The New Yorker Blows Off the Navy

tny 9.29.08 cvr.inddI grew up in a family that read, we were not television watchers. Books were currency and for years after I left home, I had to catch snippets of television shows that I knew very little about to educate myself on them. (Still, don’t ask me about Spenser for Hire or Jake and the Fatman. I know nossssssthing.) I am not in any way complaining, it was an interesting upbringing.

When young – when with books – I had very little discernment as to content; if it had words, I would read it. I still have little arcane pockets of knowledge, much smoothed out by the ravages of time. I was, for many years, the local Sammy Davis Jr. expert for my neighborhood. My school library got rid of abuncha books on ol’ Sam-may and I got at least acoupla of ’em. This is not to say I finished every book I got my grubby paws on. I seem to remember one called Brian’s Song or Someone’s Song. I recall it being very sad and I didn’t particularly do midnight dreary in my planting / fertilizing / watering / growing years. I still don’t. 

One obscure (for a tyke) journal I did cherish was the New Yorker magazine. I musta read a hundred issues. If you are thinking of dropping this blogpost over your nose-wrinkling disgust of the rag, don’t. As an adult, I hardly agree with much in the magazine. I do, however, find it well-written, albeit slanted. And although the New Yorker bills its content as a signature mix of politics, culture, and the arts, it hardly is. Let’s do a little test, shall we, to test my hypothesis? I am gonna put in NAVY into the New Yawkah search-engine. And I get back:

-“The Master,” by Paul Thomas Anderson. The writer describes the film as a “fretful, elegant movie,” and notes that, for the first time, “for extra glory and precision,” the director is shooting in 65mm. Navy serviceman Freddie Quell, played by Joaquin Phoenix. . .

-Everyone wants to know more about SEAL Team Six, the super-élite naval strike force credited with killing Osama bin Laden in Pakistan. (Steve Coll has more on bin Laden’s final days.) The story of…

-In my Profile of Paul Haggis, I look into questions about the military record of L. Ron Hubbard, who served in the Navy during the Second World War. Hubbard wrote that he had been injured…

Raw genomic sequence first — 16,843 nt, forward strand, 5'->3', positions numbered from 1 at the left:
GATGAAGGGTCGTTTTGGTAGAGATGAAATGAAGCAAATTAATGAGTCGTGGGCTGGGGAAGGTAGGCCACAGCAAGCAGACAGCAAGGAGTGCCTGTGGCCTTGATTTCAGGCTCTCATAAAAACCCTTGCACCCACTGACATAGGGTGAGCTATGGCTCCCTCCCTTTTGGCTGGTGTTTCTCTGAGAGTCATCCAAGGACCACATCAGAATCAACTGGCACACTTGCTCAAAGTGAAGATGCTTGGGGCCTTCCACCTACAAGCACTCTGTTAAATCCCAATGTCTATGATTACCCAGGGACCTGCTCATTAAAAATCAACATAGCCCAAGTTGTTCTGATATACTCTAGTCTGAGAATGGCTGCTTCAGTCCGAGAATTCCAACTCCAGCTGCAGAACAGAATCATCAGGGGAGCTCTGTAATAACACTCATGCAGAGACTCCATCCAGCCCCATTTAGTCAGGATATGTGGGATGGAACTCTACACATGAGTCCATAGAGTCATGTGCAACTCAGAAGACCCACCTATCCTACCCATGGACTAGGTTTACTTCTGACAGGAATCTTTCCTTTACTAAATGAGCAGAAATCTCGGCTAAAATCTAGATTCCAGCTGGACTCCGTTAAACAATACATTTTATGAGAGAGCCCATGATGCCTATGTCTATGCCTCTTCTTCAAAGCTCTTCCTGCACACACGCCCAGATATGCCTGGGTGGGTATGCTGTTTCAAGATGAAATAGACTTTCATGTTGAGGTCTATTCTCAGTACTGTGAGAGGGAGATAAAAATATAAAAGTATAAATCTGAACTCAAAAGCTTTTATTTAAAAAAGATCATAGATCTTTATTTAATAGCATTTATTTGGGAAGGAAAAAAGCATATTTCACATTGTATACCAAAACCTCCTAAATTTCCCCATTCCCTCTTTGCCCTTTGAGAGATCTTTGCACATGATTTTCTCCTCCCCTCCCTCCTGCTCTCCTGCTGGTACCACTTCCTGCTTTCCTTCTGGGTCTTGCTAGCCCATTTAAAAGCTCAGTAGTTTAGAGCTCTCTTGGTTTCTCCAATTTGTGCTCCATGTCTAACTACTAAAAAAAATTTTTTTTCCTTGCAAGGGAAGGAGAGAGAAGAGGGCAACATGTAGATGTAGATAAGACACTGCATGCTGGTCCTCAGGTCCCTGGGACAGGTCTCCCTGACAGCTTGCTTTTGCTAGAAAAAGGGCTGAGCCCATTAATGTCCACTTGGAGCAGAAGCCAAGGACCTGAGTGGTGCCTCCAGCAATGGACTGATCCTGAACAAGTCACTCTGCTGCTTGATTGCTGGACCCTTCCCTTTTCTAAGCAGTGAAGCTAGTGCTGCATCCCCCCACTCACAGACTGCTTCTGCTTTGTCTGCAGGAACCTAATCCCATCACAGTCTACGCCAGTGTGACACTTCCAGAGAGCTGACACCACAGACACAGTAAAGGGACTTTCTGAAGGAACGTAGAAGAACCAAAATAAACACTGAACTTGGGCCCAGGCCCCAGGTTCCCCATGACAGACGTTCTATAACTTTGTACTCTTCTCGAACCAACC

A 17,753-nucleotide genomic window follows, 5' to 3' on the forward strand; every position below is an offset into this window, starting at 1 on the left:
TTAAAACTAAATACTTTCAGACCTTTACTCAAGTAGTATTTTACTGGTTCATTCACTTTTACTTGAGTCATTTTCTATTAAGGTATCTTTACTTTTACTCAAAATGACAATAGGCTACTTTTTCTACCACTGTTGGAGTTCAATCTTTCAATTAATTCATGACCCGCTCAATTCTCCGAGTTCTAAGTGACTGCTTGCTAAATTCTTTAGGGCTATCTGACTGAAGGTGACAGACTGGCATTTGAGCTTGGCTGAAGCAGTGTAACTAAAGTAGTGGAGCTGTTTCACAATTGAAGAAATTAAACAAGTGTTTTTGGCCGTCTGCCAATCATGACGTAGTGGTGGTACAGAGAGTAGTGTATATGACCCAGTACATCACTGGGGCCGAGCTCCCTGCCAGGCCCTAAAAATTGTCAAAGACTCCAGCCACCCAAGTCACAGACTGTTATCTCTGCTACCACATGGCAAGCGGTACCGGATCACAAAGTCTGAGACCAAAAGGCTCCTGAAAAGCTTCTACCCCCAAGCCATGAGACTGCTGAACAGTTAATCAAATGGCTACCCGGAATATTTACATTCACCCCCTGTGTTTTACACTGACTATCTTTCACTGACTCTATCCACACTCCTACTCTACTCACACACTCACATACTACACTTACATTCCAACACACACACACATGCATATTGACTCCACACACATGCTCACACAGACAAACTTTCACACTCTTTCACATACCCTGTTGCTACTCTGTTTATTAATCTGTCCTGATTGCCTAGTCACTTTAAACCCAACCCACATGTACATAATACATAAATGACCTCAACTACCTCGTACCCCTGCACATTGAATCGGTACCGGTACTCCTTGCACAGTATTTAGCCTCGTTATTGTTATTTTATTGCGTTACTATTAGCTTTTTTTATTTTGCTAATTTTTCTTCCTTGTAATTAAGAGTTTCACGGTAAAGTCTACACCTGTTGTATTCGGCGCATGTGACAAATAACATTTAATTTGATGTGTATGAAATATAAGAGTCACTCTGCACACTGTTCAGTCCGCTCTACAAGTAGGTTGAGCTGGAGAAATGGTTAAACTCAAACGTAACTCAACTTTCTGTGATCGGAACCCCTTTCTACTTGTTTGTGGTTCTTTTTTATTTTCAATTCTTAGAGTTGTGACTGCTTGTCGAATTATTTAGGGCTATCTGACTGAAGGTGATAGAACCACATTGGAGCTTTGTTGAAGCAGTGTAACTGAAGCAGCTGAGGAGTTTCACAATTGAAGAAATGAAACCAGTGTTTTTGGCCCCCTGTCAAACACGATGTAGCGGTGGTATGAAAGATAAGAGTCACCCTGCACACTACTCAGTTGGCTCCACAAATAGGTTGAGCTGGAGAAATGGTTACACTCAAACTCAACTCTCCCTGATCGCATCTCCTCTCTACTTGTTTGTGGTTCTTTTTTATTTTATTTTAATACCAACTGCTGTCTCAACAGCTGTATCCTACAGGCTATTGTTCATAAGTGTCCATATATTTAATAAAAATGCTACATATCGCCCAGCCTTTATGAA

-To know: The Navy fired the captain who oversaw and starred in a number of profane videos for showing “profound lack of good judgment and professionalism.” The 112th Congress begins at noon today. And…

tny 9.29.08 cvr.indd

-Talk story about Barack Obama’s election victory and the writer’s memory of an act of discrimination against a black Harvard classmate named Lucien Victor Alexis, Jr. During the writer’s junior year at Harvard, Lucien Victor Alexis, Jr., a classmate, had been briefly in the news, when the Navy lacrosse coach…

And that is taking the search all the way back through September of 2008!

Now, I understand that the Big Apple mag can’t be all Sailor all the time, but shirley they could go out on a limb and give us a little more of that gristled Navy blue-steak every now and then?

23 thoughts on “The New Yorker Blows Off the Navy”

  1. I bet you are good at Trivial Pursuit. Television reception was not so good in Northern NM, so my kids grew up with books, too. But I did love watching “Jake and the Fat Man.”

  2. I read a lot as a child myself…I don’t know exactly how it started; but at thirteen, I used to go to the library for entertainment and out of boredom picked up my first historical fiction novel by Kenneth Roberts…. Arundel, Northwest Passage among others he penned..absolutely fascinating…and I’ve never stopped …in my twenties I started to read fantasy & science fiction with the same determination…imagination…I admire it when I see it in an author…I hope it never ends….k

  3. My cousin raised her kids without television. I remember always feeling slightly sorry for them because of that. Years later you can see how it paid off because her kids grew up to be very successful; one is a teacher, another is an architect, and two are West Point graduates. Pretty cool.

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